Bird’s Backpack Had Drugs In It

( A pigeon breeder approached federal customs agents with a strange issue over a century ago.

Two metal capsules containing cocaine had flown back to his Texas house on the legs of a pigeon he had just sold to a Mexican customer.

After a quick investigation, authorities declared their finding.

On February 2, 1930, an all-caps newspaper headline screamed, “CARRIER PIGEONS SMUGGLE DRUGS.”

Since then, drug-smuggling pigeons have been discovered throughout North America, Europe, and Asia.

The birds are captured with pills or powder put into miniature backpacks, tiny baggies, or zippered pouches; occasionally, the trap is failed because the weight prevents the birds from flying.

One was taken in British Columbia last week for the first time in recent memory.

John Randle, head of the Union for Canadian Correctional Officers’ Pacific area, described the situation as “a bit of a curveball.”

On Dec. 29, Randle recalled that it was a typical day following the holidays at Pacific Institution in Abbotsford, British Columbia.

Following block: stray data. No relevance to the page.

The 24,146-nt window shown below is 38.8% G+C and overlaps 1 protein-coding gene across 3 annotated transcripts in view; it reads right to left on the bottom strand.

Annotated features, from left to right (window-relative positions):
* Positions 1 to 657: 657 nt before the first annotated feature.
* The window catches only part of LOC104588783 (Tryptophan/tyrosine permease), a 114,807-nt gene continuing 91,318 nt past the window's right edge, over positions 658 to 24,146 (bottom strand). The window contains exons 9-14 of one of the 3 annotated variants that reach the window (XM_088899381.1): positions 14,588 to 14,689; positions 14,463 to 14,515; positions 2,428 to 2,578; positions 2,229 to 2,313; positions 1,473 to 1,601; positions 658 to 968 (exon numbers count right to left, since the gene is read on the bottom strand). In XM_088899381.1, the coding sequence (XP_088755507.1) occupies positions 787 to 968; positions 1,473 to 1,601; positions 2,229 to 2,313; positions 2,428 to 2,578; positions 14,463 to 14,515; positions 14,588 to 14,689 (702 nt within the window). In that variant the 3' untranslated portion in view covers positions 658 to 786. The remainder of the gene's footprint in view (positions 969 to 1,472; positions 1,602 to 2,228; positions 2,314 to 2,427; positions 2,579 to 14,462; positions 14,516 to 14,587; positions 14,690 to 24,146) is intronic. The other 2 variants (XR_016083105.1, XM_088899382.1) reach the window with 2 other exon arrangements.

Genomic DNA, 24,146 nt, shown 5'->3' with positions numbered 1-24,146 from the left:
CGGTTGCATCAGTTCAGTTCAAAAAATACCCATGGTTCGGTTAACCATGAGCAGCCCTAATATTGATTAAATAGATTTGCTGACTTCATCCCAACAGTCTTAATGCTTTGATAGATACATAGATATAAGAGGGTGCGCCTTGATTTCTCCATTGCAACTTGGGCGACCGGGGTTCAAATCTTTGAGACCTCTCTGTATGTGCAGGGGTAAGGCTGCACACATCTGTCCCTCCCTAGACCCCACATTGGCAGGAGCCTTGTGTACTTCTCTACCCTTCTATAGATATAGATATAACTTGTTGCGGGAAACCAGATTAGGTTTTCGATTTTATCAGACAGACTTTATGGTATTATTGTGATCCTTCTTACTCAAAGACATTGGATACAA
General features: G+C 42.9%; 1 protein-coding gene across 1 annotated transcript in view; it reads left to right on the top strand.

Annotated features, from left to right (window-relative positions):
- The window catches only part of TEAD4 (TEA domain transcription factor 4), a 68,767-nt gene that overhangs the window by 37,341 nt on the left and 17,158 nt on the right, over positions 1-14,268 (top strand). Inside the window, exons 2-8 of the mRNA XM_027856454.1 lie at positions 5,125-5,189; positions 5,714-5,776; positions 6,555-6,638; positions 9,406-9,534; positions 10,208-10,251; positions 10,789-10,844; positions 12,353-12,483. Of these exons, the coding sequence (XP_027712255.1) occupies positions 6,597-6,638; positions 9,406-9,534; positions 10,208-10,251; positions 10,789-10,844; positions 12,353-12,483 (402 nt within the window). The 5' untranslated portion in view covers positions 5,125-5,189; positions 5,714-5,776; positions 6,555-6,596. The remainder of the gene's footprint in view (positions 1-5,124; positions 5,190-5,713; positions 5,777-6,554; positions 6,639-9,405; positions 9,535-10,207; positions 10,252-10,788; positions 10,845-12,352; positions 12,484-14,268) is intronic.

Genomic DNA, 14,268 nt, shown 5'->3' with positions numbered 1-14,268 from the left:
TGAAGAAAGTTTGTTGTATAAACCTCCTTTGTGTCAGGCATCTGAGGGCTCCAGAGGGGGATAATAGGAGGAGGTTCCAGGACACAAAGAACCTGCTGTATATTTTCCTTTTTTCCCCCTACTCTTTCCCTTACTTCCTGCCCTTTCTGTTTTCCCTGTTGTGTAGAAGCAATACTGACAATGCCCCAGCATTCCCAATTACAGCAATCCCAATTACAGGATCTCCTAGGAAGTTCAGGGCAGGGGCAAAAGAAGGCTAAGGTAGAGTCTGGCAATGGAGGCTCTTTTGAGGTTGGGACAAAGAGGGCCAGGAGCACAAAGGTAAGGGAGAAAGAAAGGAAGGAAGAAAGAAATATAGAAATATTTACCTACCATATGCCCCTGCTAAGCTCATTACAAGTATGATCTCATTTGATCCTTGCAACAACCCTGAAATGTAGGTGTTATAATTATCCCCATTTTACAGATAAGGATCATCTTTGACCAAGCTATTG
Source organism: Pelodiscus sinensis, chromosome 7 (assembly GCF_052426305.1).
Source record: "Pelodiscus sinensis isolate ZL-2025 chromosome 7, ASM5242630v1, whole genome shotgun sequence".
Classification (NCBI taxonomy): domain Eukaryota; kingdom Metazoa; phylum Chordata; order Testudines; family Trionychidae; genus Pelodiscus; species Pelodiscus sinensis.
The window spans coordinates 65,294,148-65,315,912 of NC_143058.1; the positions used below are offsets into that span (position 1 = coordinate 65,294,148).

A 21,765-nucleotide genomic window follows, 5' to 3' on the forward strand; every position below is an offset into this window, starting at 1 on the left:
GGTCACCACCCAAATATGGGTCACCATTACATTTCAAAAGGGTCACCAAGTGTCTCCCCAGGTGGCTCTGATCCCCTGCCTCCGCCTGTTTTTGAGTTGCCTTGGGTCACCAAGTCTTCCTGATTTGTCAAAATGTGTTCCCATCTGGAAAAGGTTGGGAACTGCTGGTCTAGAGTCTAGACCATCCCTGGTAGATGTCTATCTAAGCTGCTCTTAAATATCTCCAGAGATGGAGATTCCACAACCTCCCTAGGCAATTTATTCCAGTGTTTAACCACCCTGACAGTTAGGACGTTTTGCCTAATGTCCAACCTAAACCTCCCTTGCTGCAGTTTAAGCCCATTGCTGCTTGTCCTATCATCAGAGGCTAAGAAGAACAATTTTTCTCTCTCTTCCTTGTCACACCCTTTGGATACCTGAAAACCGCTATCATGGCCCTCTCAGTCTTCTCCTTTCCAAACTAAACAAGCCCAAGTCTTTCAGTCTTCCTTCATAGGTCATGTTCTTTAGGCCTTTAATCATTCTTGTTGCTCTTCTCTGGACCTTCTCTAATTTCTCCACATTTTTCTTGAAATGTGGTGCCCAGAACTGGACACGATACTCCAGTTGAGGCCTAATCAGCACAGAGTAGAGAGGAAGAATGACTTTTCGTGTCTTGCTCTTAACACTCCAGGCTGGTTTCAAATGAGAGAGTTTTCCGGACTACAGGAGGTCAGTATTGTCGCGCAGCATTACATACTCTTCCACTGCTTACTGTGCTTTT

Officers were positioned in one of the gated inmate unit yards, frequently used by inmates to relax, play games, or simply breathe fresh air.

The cops then observed a grey bird carrying a little parcel on its back, which they thought was odd.

Randle remarked, “From what I gather, it was tied to it in a manner akin to like a tiny backpack.”

The police entered.

Randle remarked, “They had to corner it. You can picture what trying to catch a pigeon might look like.”

After “a considerable amount of time,” the officers captured the bird, unloaded it, and released it.

Randle estimated the amount of crystal meth in the shipment to be around 30 grams, which he called a “pretty considerable” amount of the highly addictive stimulant.

The discovery of crystal meth on the bird is “certainly worrisome,” he continued, “because that produces a whole bunch of difficulties.”

Corrections Canada said it is conducting an investigation but remained mum on the specifics.